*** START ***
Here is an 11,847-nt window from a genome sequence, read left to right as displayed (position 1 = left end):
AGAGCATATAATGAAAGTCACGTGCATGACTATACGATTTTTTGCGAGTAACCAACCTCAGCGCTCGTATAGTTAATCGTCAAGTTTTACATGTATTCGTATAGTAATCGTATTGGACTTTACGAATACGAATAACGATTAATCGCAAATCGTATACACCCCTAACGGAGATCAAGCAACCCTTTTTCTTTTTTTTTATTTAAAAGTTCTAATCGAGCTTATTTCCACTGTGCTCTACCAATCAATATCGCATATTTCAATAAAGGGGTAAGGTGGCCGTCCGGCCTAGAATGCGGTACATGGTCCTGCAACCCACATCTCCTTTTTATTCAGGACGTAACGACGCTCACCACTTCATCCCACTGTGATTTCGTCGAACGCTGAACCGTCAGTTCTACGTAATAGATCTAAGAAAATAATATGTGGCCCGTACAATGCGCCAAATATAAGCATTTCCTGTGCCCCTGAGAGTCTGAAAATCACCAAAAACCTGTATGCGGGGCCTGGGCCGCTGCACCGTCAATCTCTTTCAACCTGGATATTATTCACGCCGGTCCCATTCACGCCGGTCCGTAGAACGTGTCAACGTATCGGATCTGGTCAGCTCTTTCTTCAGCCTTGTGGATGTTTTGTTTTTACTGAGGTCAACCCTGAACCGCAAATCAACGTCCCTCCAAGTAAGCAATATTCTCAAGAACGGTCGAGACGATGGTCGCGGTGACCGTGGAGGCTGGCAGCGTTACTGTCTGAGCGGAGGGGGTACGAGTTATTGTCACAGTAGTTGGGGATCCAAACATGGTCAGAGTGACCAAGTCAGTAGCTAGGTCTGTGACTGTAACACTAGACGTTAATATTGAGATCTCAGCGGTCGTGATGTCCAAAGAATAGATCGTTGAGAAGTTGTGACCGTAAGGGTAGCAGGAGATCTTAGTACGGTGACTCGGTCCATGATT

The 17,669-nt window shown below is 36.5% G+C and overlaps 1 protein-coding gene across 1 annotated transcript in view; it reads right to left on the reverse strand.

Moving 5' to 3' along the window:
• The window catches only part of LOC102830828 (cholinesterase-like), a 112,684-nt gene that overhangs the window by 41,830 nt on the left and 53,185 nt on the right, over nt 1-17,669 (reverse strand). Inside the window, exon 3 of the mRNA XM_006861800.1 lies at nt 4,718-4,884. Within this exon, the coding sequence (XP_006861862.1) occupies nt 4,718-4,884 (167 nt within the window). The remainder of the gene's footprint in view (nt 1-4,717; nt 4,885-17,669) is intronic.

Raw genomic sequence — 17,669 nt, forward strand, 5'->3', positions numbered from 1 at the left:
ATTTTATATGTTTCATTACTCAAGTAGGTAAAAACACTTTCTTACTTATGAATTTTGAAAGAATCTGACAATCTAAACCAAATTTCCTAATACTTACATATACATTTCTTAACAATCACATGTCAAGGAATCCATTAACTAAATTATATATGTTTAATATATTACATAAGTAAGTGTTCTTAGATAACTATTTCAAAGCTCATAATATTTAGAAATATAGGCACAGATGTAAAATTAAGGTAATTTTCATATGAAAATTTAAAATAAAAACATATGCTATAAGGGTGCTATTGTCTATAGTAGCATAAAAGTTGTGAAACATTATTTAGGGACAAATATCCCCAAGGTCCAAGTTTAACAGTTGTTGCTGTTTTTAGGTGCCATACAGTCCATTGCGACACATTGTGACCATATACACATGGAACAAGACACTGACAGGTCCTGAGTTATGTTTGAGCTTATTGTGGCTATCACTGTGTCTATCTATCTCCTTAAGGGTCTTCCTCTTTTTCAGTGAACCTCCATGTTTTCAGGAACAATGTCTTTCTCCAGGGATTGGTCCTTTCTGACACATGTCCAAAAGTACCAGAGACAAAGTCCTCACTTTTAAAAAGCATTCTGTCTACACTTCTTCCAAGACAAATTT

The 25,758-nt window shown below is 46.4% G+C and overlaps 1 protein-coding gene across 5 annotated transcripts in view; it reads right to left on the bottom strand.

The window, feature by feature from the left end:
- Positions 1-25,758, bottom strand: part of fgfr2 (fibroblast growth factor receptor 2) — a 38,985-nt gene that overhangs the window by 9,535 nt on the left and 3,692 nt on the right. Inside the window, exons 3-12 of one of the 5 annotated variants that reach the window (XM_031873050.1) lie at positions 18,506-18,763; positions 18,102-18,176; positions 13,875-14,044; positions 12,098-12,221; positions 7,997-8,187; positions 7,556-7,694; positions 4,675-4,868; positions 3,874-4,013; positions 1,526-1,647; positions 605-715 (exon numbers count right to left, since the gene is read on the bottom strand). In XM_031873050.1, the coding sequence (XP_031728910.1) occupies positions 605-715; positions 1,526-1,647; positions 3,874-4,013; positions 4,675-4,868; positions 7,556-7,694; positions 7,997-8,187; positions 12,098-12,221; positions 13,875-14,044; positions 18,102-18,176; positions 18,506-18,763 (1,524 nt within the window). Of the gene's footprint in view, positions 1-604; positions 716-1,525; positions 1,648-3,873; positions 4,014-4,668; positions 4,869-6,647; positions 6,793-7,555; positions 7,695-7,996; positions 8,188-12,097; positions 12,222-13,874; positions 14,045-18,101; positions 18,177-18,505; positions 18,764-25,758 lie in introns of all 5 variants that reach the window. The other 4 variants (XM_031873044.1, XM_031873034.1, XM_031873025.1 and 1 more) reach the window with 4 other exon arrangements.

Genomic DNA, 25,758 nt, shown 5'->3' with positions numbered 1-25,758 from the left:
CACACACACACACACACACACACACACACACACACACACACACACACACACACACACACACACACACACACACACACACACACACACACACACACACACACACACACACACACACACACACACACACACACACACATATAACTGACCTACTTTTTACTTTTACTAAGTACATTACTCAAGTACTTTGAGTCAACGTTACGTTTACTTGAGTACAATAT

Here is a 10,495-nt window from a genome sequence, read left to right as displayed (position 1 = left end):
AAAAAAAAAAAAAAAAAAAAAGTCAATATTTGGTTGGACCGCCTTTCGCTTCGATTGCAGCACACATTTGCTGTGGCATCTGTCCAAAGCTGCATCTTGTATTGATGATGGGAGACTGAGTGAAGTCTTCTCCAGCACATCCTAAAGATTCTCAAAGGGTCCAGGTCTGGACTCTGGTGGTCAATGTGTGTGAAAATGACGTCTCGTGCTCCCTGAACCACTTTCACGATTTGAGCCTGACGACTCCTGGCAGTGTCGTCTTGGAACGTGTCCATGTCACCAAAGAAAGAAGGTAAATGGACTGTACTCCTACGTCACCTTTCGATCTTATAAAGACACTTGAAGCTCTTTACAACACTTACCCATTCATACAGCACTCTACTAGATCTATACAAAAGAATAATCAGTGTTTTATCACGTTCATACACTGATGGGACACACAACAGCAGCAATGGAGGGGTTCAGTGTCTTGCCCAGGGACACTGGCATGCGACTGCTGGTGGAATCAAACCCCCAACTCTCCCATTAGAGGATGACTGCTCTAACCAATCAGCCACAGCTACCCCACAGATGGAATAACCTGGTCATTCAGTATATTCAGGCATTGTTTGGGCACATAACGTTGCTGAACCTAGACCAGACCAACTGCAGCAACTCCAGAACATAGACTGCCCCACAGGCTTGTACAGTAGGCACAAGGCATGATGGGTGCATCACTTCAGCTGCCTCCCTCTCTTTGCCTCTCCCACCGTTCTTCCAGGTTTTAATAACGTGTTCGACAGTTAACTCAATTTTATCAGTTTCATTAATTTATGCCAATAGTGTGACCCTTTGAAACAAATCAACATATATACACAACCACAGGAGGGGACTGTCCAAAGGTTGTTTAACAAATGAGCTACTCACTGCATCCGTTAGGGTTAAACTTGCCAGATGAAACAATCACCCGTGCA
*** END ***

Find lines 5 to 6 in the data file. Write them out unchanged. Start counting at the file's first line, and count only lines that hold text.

• The window catches only part of LOC102830828 (cholinesterase-like), a 112,684-nt gene that overhangs the window by 41,830 nt on the left and 53,185 nt on the right, over nt 1-17,669 (reverse strand). Inside the window, exon 3 of the mRNA XM_006861800.1 lies at nt 4,718-4,884. Within this exon, the coding sequence (XP_006861862.1) occupies nt 4,718-4,884 (167 nt within the window). The remainder of the gene's footprint in view (nt 1-4,717; nt 4,885-17,669) is intronic.

Raw genomic sequence — 17,669 nt, forward strand, 5'->3', positions numbered from 1 at the left: